Flax seeds are teensy tiny nutritional powerhouses. They're absolutely packed with fiber, omega-3 fatty acids, B vitamins, antioxidants, and cancer-fighting lignans. We only need a few teaspoons of seeds a day to benefit from their healthfulness, and happily for us, finding ways to work them into our daily meals is snap.
Flax seed and flax oil have been used in cooking for centuries, and there are records describing its use dating as far back as Ancient Greece. The original superfood, indeed!
The seeds come from the flower of the flax plant. They're a little larger than sesame seeds, range in color from golden-tan to darker brown, and appear flat and shiny. On their own, whole flax seeds have an earthy and nutty flavor. Since proportionally few flax seeds are used in comparison to other ingredients in a recipe, their flavor isn't usually very prominent.
Whole or ground flax seeds can be used in cooking, but grinding makes their nutrients easier to absorb by our bodies. Because the high oil content of flax makes the ground flour turn rancid so quickly (in as little as a week!), it's best to buy whole seeds, store them in the fridge, and grind just what you need for a recipe. Whole flax seeds can be easily ground in a spice grinder.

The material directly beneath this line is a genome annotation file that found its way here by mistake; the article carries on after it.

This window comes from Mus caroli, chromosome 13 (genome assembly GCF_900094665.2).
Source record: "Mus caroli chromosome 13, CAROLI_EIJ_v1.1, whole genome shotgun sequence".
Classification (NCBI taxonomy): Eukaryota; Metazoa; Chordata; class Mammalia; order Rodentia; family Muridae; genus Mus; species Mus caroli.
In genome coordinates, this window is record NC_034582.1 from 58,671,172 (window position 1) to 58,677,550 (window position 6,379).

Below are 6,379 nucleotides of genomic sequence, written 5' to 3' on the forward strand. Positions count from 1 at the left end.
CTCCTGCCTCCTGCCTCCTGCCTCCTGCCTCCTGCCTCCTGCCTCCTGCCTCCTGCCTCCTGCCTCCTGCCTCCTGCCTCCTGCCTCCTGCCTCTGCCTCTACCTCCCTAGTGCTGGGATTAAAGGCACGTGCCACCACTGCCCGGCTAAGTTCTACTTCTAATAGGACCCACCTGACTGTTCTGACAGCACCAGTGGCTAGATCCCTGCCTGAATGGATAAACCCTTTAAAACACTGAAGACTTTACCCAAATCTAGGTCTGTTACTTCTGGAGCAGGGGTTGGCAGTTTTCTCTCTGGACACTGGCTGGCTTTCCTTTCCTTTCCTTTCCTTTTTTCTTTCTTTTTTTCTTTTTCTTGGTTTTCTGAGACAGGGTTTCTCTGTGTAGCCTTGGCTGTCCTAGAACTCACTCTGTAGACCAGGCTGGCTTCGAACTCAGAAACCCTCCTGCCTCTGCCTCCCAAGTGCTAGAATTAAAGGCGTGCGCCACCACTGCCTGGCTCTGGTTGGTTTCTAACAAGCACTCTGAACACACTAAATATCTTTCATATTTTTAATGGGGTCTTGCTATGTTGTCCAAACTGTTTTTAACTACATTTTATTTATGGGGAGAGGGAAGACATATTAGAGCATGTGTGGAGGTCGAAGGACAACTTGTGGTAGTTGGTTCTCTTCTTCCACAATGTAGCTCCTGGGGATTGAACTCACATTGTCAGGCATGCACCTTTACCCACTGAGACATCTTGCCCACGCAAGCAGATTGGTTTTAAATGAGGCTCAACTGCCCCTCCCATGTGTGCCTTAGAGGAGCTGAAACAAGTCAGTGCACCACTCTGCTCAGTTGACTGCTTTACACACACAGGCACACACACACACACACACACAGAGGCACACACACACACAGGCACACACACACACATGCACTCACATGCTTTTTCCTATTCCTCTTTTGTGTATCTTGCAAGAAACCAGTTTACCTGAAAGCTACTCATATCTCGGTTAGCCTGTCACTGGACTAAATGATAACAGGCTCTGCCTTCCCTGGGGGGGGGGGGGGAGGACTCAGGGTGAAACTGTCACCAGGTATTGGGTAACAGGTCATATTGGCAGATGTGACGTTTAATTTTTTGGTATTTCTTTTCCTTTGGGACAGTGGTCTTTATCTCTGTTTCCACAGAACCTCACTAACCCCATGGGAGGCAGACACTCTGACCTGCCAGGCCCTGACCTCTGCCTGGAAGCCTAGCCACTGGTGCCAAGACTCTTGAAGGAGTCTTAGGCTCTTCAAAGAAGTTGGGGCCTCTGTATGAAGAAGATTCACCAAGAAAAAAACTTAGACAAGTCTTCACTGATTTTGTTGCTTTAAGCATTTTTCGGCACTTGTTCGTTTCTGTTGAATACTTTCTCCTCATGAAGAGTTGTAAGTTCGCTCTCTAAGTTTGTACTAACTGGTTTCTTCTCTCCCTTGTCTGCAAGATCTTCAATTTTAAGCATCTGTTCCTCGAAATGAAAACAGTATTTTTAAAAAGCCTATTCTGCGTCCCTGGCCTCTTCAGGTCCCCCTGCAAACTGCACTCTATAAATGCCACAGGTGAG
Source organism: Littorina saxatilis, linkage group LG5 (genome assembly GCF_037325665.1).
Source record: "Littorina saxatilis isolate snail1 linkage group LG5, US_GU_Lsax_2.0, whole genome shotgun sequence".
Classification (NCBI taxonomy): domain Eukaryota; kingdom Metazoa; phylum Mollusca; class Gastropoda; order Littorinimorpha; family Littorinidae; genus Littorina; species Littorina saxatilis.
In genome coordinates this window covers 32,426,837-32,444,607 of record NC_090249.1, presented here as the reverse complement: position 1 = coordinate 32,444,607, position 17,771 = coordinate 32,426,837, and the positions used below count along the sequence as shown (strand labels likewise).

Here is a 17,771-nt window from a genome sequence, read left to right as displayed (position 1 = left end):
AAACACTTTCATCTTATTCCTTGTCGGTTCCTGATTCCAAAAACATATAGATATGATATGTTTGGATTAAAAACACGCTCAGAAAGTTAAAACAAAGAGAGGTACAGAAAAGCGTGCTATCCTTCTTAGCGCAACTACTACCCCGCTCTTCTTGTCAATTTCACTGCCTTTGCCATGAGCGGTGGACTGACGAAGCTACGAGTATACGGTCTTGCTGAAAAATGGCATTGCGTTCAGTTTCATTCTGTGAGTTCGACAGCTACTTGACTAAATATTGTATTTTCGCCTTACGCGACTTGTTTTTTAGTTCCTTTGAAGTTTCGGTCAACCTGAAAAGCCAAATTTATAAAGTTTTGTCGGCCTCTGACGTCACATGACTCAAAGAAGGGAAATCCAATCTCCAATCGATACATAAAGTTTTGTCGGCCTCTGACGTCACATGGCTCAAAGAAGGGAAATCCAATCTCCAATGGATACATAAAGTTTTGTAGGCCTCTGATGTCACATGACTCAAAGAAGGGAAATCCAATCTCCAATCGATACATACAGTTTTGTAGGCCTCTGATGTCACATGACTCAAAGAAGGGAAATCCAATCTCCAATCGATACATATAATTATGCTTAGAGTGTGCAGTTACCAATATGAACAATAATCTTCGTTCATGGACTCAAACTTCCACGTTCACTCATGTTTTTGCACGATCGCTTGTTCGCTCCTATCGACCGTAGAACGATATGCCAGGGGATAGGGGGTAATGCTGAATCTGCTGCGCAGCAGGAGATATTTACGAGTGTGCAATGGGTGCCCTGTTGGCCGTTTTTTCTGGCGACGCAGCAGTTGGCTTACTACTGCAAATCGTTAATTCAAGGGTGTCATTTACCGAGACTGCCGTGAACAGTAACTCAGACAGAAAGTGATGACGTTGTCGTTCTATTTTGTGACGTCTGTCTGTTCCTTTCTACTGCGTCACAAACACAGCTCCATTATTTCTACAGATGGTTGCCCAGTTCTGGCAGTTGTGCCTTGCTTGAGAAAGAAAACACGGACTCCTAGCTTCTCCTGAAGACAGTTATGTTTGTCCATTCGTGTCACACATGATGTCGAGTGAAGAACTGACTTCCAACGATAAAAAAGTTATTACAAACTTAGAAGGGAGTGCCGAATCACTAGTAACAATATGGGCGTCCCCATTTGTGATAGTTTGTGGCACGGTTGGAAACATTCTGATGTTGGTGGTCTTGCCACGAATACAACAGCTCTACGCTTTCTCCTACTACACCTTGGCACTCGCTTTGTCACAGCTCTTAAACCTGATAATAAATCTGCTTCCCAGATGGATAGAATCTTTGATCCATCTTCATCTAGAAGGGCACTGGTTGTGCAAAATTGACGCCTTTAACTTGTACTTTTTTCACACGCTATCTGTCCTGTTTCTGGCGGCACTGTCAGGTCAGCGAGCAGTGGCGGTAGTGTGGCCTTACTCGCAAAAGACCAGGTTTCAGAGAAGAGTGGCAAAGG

Whole flax seeds can be slipped into just about anything. They make a great addition to homemade crackers, granola, or even just sprinkled on top of a piece of toast with peanut butter. Ground seeds can go into almost any baked good from sandwich bread to scones without needing to adjust the recipe. When mixed with water, ground flax seeds also make an easy egg substitute.
Give flax seeds a try in these recipes:
• Pumpkin Sunflower Flax Seed Butter
• Strawberry-Flax Smoothie from Real Simple
• Cranberry Toasted Coconut Flax Seed Oatmeal from Joy the Baker
• Banana Date Flax Seed Bread from Cooking Light
• Six-Seed Soda Bread from 101 Cookbooks
How do you use flax seeds?
Related: 10 Healthy Ways to Dress a Salad without Salt
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